Synergy in stones
“Bleu de Jodhpur,” the latest fine jewelry collection by Boucheron, is the fruit of an artistic symbiosis between creative director Claire Choisne and gem hunter Thierry Robert.
She’s the creative director and he’s the gem hunter. Claire Choisne and Thierry Robert work closely together, pooling their talent and dedication to perpetuate the spirit of the house of Boucheron. Choisne’s esthetic sense meshes perfectly with Robert’s expertise, as exemplified by the brand’s new fine jewelry collection, “Bleu de Jodhpur.”
Following in the footsteps of Frédéric Boucheron, whose audacity she admires, Choisne found in old India, the land of the Maharajas, a source of inspiration that lends itself to a contemporary interpretation. Jodhpur, a blue city swathed in light, echoes the house’s emblematic blue cabochon, and its founder’s desire to stake out his own place in the sun at 26 Place Vendôme in Paris.
“We want to push the envelope in terms of technique.” Claire Choisne
Building on these historical links, Choisne sketched out stunning designs and Thierry Robert traveled the world searching for the stones that would bring them to life: India, Thailand and Geneva for the colored gems; Antwerp, Tel Aviv and New York for the diamonds. Every year his job becomes more of a challenge, due to the depletion of the mines over the past decade. “When we go on a purchasing expedition today, we’re never sure what we will find,” he reports. These limitations become key factors in the dialogue that fuels their collaboration, requiring constant adjustments. “It takes us months to get from the drawing to the 3D stage,” Choisne explains. While the creative director dreams up the jewels, sometimes the gem hunter has to temper those dreams with reality. “We’re always squabbling,” Robert says with a smile. “Claire follows her inspiration and comes up with beautiful designs, but what she pictures in yellow I might only have in green.”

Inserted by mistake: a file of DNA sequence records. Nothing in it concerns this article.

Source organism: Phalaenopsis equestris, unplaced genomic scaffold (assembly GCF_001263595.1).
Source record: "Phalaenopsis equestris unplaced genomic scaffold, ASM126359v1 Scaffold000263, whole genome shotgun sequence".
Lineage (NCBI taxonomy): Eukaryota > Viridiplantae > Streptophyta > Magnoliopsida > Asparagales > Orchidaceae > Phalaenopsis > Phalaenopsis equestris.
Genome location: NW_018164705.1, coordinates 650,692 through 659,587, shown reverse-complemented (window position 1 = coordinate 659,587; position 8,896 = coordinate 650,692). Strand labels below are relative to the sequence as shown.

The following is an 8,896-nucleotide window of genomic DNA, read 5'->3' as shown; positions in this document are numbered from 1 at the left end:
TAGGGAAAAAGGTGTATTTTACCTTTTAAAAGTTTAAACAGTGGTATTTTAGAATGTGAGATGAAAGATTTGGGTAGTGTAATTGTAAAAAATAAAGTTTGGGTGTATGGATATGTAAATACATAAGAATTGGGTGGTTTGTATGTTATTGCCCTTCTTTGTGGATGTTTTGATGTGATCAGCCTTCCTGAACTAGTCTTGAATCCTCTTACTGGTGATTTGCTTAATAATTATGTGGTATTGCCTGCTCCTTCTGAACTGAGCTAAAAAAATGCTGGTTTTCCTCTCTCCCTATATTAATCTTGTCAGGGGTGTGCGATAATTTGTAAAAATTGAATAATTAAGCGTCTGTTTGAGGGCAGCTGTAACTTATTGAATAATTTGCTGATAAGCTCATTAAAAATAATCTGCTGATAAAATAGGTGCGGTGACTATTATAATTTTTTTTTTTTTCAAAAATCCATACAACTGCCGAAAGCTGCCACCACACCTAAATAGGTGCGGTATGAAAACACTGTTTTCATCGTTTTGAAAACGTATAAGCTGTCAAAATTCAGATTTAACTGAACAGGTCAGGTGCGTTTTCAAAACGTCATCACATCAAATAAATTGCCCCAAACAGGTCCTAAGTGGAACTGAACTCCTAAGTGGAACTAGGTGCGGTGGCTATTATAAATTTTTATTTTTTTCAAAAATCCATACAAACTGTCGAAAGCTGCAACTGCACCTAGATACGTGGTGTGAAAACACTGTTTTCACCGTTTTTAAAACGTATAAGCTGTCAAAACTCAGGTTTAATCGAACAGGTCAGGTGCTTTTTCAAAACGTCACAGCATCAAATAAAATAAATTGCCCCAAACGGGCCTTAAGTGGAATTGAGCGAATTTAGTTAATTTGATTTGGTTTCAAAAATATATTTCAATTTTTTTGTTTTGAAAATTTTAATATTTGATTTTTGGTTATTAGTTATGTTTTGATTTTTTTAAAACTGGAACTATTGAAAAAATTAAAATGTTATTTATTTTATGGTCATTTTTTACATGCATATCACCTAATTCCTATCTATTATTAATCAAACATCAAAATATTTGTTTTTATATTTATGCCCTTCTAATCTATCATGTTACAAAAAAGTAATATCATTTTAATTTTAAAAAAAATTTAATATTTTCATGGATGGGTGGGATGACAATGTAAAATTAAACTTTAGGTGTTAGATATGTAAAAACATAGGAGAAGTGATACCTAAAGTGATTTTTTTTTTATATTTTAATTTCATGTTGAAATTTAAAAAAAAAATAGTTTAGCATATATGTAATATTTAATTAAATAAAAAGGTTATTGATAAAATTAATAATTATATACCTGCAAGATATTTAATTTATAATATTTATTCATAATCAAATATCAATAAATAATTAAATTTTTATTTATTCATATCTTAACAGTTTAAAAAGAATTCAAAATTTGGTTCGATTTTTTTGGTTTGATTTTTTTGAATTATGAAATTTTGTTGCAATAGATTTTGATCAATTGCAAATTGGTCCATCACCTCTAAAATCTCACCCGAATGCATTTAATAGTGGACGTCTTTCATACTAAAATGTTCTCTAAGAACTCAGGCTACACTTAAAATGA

It’s what they laughingly call “the charms of the profession”: a stone that changes color after cutting due to the loss of volume, or another that breaks under the strain. But it’s also a source of excitement that stimulates their quest for perfection. “We like to push the envelope in terms of technique,” Choisne adds. Boucheron allows her “tremendous creative freedom” to design ambitious pieces, like the Jodhpur reversible necklace inspired by the Indian tradition of two-sided jewels (one side with enamel for the daytime and the other with precious stones for the evening), combining diamonds, sapphires, rock crystal and Makrana marble — the same marble that was used to build the Taj Mahal. Another necklace, the Nagaur model, is adorned with diamonds and grains of sand from the Thar Desert.
Already hard at work on their next project, the talented duo will soon take off for Hong Kong, to hunt precious stones together for the first time.
Claire Choisne's favourite hotels in IndiaUmaid Bhawan Palace
Circuit House Road
Bal Samand Lake Palace